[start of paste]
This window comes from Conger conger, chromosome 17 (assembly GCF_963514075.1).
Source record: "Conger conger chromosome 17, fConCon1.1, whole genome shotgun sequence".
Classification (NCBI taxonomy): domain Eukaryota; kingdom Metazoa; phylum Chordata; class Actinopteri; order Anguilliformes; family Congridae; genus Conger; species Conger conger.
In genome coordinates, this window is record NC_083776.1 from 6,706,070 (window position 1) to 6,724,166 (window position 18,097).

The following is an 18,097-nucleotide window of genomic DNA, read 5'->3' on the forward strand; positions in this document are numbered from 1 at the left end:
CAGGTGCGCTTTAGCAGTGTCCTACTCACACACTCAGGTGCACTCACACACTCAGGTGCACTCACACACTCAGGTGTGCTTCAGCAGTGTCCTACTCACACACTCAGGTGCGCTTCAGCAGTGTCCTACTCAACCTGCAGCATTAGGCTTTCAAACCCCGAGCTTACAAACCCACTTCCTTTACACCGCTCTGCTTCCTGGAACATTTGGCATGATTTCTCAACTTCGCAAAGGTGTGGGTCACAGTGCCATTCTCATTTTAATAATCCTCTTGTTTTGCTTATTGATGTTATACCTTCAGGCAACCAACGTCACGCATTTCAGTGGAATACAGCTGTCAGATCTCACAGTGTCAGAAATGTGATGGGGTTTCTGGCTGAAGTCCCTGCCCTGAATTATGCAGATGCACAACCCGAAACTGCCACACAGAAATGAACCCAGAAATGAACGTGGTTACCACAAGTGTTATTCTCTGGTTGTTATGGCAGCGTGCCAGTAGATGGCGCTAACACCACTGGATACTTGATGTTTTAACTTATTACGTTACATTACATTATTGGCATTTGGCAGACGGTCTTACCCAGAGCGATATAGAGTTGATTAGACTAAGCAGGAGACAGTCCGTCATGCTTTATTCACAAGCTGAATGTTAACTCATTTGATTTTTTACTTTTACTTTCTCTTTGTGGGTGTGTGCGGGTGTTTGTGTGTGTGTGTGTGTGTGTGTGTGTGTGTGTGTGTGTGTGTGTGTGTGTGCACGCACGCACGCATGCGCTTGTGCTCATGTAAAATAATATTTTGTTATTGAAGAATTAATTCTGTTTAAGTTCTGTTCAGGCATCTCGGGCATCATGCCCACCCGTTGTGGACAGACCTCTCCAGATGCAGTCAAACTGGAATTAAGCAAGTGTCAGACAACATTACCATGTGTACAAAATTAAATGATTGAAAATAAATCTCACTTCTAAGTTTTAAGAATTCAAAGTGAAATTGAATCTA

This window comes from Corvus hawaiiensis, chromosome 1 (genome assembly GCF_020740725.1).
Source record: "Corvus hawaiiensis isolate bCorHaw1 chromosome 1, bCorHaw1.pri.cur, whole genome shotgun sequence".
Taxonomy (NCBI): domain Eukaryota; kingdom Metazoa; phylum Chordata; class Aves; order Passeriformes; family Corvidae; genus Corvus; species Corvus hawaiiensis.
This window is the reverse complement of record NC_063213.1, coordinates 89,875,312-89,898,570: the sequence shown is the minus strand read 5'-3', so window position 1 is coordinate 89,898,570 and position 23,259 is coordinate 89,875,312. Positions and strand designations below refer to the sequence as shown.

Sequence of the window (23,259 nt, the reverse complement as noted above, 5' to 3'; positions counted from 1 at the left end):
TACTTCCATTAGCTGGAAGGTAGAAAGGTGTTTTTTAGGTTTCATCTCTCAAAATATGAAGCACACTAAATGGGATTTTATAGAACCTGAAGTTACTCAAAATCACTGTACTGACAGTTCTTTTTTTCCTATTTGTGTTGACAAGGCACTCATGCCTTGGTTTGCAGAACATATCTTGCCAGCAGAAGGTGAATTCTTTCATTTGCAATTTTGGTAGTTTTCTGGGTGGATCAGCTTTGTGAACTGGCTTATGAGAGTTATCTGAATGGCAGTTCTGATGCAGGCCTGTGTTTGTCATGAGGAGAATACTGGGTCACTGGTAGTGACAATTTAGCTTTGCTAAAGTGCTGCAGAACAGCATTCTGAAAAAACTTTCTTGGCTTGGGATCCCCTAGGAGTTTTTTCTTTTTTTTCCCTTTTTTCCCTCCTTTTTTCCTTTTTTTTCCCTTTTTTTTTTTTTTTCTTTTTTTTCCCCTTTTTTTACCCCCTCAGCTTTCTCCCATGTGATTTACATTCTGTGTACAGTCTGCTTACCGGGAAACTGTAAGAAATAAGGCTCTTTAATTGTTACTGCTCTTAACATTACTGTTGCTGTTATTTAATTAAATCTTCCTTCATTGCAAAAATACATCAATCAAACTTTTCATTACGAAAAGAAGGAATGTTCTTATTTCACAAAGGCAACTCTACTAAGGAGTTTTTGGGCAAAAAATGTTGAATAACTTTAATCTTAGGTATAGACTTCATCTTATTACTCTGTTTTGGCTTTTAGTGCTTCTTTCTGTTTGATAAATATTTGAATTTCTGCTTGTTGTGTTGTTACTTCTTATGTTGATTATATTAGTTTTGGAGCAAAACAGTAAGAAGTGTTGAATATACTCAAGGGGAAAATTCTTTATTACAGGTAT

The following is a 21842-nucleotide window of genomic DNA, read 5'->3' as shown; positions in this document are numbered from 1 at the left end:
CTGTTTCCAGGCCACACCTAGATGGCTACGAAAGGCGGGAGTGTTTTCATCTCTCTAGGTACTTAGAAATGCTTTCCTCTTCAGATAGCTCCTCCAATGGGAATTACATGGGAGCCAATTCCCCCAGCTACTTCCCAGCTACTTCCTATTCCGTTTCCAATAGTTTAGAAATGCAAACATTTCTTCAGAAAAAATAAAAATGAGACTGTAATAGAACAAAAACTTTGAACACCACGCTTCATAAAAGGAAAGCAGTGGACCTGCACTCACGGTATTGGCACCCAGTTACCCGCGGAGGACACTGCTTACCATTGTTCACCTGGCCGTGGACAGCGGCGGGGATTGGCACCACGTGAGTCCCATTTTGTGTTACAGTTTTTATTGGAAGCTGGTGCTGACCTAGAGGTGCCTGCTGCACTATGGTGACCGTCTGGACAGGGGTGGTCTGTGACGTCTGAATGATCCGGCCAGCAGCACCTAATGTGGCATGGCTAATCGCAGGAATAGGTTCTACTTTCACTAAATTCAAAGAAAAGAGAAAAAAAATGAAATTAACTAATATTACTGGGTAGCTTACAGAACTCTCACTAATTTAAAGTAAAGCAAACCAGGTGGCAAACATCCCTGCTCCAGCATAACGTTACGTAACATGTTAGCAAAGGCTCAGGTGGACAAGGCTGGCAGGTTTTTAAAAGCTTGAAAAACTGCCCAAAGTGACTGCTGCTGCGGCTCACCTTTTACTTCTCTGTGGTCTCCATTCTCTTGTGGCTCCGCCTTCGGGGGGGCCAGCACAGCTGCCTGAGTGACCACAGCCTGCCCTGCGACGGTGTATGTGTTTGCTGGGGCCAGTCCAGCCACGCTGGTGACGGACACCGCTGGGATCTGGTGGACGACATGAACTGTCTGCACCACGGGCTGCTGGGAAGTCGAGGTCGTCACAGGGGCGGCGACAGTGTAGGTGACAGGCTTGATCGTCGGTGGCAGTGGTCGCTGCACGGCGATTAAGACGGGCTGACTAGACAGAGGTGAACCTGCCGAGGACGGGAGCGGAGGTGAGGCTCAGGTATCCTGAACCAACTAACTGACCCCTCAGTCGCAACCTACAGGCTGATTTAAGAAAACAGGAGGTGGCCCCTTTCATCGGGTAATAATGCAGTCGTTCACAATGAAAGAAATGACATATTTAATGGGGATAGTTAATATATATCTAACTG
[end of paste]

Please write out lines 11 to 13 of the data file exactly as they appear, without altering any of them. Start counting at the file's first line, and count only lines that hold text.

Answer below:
Sequence of the window (23,259 nt, the reverse complement as noted above, 5' to 3'; positions counted from 1 at the left end):
TACTTCCATTAGCTGGAAGGTAGAAAGGTGTTTTTTAGGTTTCATCTCTCAAAATATGAAGCACACTAAATGGGATTTTATAGAACCTGAAGTTACTCAAAATCACTGTACTGACAGTTCTTTTTTTCCTATTTGTGTTGACAAGGCACTCATGCCTTGGTTTGCAGAACATATCTTGCCAGCAGAAGGTGAATTCTTTCATTTGCAATTTTGGTAGTTTTCTGGGTGGATCAGCTTTGTGAACTGGCTTATGAGAGTTATCTGAATGGCAGTTCTGATGCAGGCCTGTGTTTGTCATGAGGAGAATACTGGGTCACTGGTAGTGACAATTTAGCTTTGCTAAAGTGCTGCAGAACAGCATTCTGAAAAAACTTTCTTGGCTTGGGATCCCCTAGGAGTTTTTTCTTTTTTTTCCCTTTTTTCCCTCCTTTTTTCCTTTTTTTTCCCTTTTTTTTTTTTTTTCTTTTTTTTCCCCTTTTTTTACCCCCTCAGCTTTCTCCCATGTGATTTACATTCTGTGTACAGTCTGCTTACCGGGAAACTGTAAGAAATAAGGCTCTTTAATTGTTACTGCTCTTAACATTACTGTTGCTGTTATTTAATTAAATCTTCCTTCATTGCAAAAATACATCAATCAAACTTTTCATTACGAAAAGAAGGAATGTTCTTATTTCACAAAGGCAACTCTACTAAGGAGTTTTTGGGCAAAAAATGTTGAATAACTTTAATCTTAGGTATAGACTTCATCTTATTACTCTGTTTTGGCTTTTAGTGCTTCTTTCTGTTTGATAAATATTTGAATTTCTGCTTGTTGTGTTGTTACTTCTTATGTTGATTATATTAGTTTTGGAGCAAAACAGTAAGAAGTGTTGAATATACTCAAGGGGAAAATTCTTTATTACAGGTAT

The following is a 21842-nucleotide window of genomic DNA, read 5'->3' as shown; positions in this document are numbered from 1 at the left end: